Chronic Fatigue Syndrome and Morning Cortisol Response
People who suffer from chronic fatigue syndrome (CFS) often endure months of persistent fatigue, muscle pain, and impaired memory and concentration. Understanding the physiological changes that accompany CFS, however, has been difficult, but a new study accepted for publication in the Journal of Clinical Endocrinology & Metabolism (JCEM) reveals that abnormally low morning concentrations of the hormone cortisol may be correlated with more severe fatigue in CFS patients, especially in women.
“We’re learning more and more about the complexities of the illness that is chronic fatigue syndrome,” said William C. Reeves, M.D., with the Centers for Disease Control and Prevention in Atlanta, Ga., and lead author of the study. “This research helps us draw a clearer picture in regards to how CFS affects people, which ultimately will lead to more effective management of patients with CFS.”
For their study, the researchers screened 19,381 residents of Georgia, selecting 292 people who had CFS, 268 who were considered chronically unwell, and 163 who were considered well to participate. The researchers then measured free cortisol concentrations in saliva, which was collected on regular workdays, immediately upon awaking and 30 minutes and 60 minutes after awakening. The data indicated different profiles of cortisol concentrations over time among the groups, with the CFS group showing an attenuated morning cortisol profile.
Study participants were purposely screened and enrolled from the community, rather than from volunteers identified at a specialty referral clinic. The purpose of this study design was to provide results that would be more generalizable to the population suffering from CFS. In this study, women with CFS exhibited significantly attenuated morning cortisol profiles compared with well women. In contrast, men with and without CFS showed no difference in cortisol levels. This could explain why women are predominately more likely to suffer from CFS.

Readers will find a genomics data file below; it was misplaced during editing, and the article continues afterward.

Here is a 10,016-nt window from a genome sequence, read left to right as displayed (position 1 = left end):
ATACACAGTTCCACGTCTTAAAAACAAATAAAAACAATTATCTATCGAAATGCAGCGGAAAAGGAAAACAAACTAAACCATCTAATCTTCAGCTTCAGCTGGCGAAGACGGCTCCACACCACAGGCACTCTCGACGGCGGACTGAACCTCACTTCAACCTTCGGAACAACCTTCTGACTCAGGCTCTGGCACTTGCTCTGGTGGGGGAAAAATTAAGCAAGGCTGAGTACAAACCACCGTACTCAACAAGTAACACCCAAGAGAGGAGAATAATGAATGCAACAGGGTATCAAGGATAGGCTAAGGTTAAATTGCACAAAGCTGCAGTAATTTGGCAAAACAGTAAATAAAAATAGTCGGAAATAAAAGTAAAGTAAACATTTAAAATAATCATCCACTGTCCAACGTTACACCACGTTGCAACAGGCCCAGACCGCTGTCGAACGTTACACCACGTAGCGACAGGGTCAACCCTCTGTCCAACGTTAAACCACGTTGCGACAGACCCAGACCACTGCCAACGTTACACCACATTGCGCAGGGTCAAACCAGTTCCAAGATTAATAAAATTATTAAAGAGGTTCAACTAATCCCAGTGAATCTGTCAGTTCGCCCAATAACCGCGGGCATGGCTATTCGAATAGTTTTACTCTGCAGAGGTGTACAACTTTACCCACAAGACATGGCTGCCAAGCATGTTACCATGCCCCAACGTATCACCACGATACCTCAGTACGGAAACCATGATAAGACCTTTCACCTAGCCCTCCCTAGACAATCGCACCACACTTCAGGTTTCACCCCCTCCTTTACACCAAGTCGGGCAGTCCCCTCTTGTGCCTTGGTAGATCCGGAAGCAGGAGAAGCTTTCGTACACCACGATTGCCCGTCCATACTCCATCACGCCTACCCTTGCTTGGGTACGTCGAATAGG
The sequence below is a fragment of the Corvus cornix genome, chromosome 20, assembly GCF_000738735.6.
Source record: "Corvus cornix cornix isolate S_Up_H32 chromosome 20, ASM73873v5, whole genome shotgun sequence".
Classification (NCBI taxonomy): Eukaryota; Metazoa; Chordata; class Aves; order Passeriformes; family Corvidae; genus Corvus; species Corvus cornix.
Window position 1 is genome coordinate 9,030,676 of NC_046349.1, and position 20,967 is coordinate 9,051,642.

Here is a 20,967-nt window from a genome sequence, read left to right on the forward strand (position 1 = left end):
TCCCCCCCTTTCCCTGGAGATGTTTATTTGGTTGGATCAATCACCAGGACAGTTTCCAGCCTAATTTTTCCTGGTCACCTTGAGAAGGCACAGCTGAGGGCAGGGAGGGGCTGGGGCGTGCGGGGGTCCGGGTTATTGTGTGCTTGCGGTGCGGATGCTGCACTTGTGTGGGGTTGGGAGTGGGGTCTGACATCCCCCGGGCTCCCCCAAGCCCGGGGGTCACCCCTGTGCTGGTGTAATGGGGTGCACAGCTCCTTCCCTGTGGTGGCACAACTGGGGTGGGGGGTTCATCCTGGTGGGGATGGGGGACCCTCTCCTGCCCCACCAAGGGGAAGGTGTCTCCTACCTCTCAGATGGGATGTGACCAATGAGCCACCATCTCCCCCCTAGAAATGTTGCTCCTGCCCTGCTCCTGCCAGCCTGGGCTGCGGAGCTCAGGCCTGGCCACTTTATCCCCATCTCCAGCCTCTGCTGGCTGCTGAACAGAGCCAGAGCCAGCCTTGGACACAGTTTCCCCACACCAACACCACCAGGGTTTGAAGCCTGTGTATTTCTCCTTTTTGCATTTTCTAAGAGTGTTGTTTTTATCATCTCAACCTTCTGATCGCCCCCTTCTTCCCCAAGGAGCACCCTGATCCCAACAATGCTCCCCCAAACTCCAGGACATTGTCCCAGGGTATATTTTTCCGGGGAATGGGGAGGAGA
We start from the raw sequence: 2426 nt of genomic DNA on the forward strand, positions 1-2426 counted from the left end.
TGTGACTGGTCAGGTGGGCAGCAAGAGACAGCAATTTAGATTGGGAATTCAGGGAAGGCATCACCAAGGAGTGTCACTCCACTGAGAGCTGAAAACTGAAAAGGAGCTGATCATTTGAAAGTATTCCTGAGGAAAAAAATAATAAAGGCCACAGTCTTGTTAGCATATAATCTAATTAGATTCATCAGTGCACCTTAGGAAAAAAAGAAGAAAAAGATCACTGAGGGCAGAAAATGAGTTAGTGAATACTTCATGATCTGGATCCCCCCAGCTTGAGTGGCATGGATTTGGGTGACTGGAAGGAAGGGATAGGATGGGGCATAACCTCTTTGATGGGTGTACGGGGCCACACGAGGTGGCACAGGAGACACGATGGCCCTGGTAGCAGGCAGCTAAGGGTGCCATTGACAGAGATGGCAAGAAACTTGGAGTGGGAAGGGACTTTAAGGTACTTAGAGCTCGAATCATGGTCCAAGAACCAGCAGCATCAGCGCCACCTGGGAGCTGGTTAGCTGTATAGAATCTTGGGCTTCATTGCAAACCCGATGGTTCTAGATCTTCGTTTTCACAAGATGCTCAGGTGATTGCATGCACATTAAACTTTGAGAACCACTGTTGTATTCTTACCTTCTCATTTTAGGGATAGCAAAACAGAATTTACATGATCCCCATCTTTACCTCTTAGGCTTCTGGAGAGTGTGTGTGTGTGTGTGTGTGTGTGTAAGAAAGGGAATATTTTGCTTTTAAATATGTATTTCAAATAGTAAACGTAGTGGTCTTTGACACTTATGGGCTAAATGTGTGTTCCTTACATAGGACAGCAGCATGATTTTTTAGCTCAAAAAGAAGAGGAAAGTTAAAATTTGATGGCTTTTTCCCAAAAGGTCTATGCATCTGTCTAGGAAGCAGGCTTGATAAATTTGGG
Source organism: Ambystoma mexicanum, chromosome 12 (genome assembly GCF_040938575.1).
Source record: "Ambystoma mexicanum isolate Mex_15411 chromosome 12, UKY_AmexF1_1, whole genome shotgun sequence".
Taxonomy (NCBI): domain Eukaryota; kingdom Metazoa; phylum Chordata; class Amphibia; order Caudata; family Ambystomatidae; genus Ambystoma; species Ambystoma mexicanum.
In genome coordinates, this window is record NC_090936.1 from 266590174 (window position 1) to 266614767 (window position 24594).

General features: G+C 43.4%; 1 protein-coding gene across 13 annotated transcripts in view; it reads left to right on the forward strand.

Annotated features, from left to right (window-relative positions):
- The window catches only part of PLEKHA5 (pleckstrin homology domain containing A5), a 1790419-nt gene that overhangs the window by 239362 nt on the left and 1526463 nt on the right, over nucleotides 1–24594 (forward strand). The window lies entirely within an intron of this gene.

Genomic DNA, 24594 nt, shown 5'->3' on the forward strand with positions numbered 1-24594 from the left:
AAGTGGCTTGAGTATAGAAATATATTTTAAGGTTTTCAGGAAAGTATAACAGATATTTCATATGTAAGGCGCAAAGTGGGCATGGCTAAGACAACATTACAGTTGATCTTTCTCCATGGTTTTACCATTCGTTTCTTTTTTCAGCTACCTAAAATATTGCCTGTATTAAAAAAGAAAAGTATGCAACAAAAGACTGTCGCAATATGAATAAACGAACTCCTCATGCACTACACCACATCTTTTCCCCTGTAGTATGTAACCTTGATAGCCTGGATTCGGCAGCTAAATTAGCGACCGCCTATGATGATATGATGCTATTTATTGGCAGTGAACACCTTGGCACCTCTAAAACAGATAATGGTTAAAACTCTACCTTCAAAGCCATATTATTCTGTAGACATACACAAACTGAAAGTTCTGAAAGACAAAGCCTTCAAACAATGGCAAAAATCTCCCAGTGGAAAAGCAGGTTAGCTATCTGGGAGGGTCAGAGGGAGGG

This study confirms previous research indicating that CFS is related to an imbalance in the normal interactions among the various systems of the body that work together to manage stress. “People with CFS have reduced overall cortisol output within the first hour after they wake up in the morning, which is actually one of the most stressful times for the body,” Dr. Reeves said. “We need further studies to better understand the relationship between morning cortisol levels and functional status of a patient suffering from CFS.”
Other researchers involved in this study include Drs. Urs M. Nater, Elizabeth Maloney, Roumiana S. Boneva, Brian M. Gurbaxani, Jin-Man Lin, and James F. Jones with the Centers of Disease Control and Prevention; and Dr. Christine Heim with the Emory School of Medicine in Atlanta.
A rapid release version of this paper has been published on-line and will appear in the March 2008 issue of JCEM, a publication of The Endocrine Society.
Founded in 1916, The Endocrine Society is the world’s oldest, largest, and most active organization devoted to research on hormones, and the clinical practice of endocrinology. Today, The Endocrine Society’s membership consists of over 14,000 scientists, physicians, educators, nurses and students in more than 80 countries. Together, these members represent all basic, applied, and clinical interests in endocrinology. The Endocrine Society is based in Chevy Chase, Maryland.
Source: Endocrine Society
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